Perhaps his overthrow, trial for terrorism and exile were not as tortuous and harrowing as the thorny crown of this third prime ministership.  In May 2013, his party, the Pakistan Muslim League (Nawaz) won the general election with a thumping majority.  His woes started after he had appointed Gen. Raheel Sharif as the country’s 15th Army Chief.  On Nov.11, 2013, during and after the electioneering Sharif made three promises without realising they were anathema to the Army.  They related to his plan to have peace talks with Tehreek-e-Taliban, Pakistan (TTP), to the trial of Gen. Musharraf to reason for suspending the Constitution in 2007 and to normalising relations with India.

Sharif appointed Gen Sharif the army Chief to succeed Gen Ashfaq Kayani who retired after completing three year extension period.  He chose Gen Sharif with a lot of secrecy.  When his name at last was made public it was thought he belonged to Prime Minister Sharif’s clan. But during his tenure the Sharif government powers were paralysed; the position of Parliament was devalued, courts’ role was restricted; and political parties, media and civil society activists were made to live in fear. The powerless Prime Minister used the oxygen to the Kashmir issue to breathe. A sinister project was undertaken in the form of character assassination of the leadership of largest party in Karachi, the Muttahida Quami Movement (MQM) was and it was brought on the verge of liquidation. Now state-sponsored Islamist actors were used to keep the government, political media and civil society activists in line with the Army’s domestic and external policies.

The Army under, the leadership of Gen Sharif took a stand against Prime Minister’s policy towards peace talks with the Taliban, trial of Gen Musharraf and normalisation of relations with India.  In Pakistan, it is very widely believed that the long dharnas about eight months by Imran Khan’s Pakistan Tehreek-e-Insaf (PTI) and Canada-based Tahirul Qadri’s Pakistan Awami Tehreek (PAT), staged separately to paralyse Islamabad in 2014 had the backing of the Army.  The dharnas were meant to make Sharif to backslide or quit. Prime Minister Sharif succumbed to this warning. As a result, the peace talks with TTP were abandoned before Gen Sharif launched his much-trumpeted “Zarb-e-Azb” in North Waziristan on June 15, 2014.  The treason case against Gen Musharraf was as good as withdrawn after the government stopped pursuing it.  In September 2014, Sharif finally gave notice of renouncing the friendship-with India policy by raking up Kashmir and making accusations against India in the United Nations General Assembly (UNGA).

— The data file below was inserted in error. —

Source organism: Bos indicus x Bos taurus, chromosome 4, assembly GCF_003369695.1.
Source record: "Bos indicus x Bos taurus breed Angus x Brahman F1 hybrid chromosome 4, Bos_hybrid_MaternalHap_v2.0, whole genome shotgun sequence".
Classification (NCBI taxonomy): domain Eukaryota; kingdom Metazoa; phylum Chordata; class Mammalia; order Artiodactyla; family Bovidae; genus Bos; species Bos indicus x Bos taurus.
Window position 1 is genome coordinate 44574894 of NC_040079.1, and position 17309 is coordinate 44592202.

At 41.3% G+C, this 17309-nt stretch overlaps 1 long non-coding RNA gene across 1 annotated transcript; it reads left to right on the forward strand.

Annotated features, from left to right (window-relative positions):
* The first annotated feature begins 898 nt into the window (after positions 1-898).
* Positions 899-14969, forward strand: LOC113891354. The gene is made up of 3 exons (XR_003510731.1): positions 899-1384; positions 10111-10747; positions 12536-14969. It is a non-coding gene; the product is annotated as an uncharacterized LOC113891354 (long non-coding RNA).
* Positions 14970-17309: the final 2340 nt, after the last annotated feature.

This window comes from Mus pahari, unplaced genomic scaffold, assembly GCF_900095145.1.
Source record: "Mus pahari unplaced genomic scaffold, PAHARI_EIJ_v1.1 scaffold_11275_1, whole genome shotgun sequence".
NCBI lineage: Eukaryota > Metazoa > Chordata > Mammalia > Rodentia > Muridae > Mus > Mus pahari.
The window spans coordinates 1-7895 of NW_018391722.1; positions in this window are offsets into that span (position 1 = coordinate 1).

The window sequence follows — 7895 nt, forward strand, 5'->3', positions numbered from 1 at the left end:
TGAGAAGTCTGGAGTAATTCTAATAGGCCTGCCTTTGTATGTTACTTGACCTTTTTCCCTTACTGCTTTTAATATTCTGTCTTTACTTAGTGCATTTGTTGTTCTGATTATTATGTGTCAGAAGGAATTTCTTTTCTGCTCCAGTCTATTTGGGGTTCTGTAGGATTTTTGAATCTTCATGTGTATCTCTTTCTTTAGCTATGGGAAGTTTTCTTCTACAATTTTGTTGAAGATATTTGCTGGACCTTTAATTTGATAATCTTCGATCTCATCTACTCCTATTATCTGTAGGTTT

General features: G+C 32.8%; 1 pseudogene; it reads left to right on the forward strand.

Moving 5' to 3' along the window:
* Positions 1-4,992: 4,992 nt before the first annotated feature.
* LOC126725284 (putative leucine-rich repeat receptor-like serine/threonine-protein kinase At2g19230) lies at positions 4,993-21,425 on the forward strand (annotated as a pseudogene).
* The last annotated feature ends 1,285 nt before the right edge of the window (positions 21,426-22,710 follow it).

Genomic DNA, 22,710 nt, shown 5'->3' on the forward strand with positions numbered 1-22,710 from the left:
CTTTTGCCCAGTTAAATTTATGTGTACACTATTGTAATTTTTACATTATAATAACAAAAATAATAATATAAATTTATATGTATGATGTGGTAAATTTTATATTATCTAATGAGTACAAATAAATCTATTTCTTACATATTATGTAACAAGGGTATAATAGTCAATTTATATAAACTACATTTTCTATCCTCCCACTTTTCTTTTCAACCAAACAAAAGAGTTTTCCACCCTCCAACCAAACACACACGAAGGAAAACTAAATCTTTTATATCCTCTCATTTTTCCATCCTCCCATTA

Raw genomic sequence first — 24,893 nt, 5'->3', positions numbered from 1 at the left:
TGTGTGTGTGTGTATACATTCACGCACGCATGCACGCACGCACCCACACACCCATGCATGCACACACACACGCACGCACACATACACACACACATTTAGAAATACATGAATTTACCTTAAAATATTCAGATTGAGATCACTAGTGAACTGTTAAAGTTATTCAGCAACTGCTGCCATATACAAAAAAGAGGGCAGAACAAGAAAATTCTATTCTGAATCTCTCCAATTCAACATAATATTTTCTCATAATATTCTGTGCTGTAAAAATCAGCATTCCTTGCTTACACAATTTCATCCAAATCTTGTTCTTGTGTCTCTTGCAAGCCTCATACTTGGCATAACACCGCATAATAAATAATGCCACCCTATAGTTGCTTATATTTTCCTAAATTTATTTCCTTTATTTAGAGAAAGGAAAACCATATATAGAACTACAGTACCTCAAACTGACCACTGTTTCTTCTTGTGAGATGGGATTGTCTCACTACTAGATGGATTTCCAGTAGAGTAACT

To try to prevent emerging stalemate in Indo-Pak relations, Prime Minister Narendra Modi flew to Lahore on his way home from Afghanistan on December 25 last year to greet Sharif on his birthday and to bless his granddaughter on her wedding.  This bonhomie was quickly replied to by an attack on India’s airbase in Pathankot on January 2 by Pak Army’s protégé Jaish-e-Mohammad (JeM). This has obliterated the hope for normalising India-Pak relations in the near future.

Now, the beleaguered Nawaz Sharif is beset by a difficult duty of finding a successor to Gen Sharif who retires on the 29th of this month. In January, General Sharif announced that he would not accept an extension.  This kicked off a public upsurge perhaps orchestrated by the Inter-services Public Relations (ISPR), to demand extension.  There are also demands to make him the Field Marshal.  Sharif is also facing a case in the Supreme Court about money laundering in the names of children as revealed by Panama Leaks in April.  If found guilty, the Prime Minister may lose his post.

During Gen Sharif’s tenure, Pakistan was under virtual Martial Law when democracy existed in name only. Gen Sharif visited foreign countries as a military dictator subordinate to none.  How to skip past pitfalls while selecting the next Army Chief will be a big question before the Prime Minister Sharif. Seniority list of the Pak Army now already in circulation and speculations are already on, but whether Gen Sharif was granted an extension or a new Chief was appointed, for the neighbourhood one thing would remain constant, that the Pak Army’s pathological anti-India stance, policy of intervention in Afghanistan and a near-colonial approach to Balochistan would certainly continue.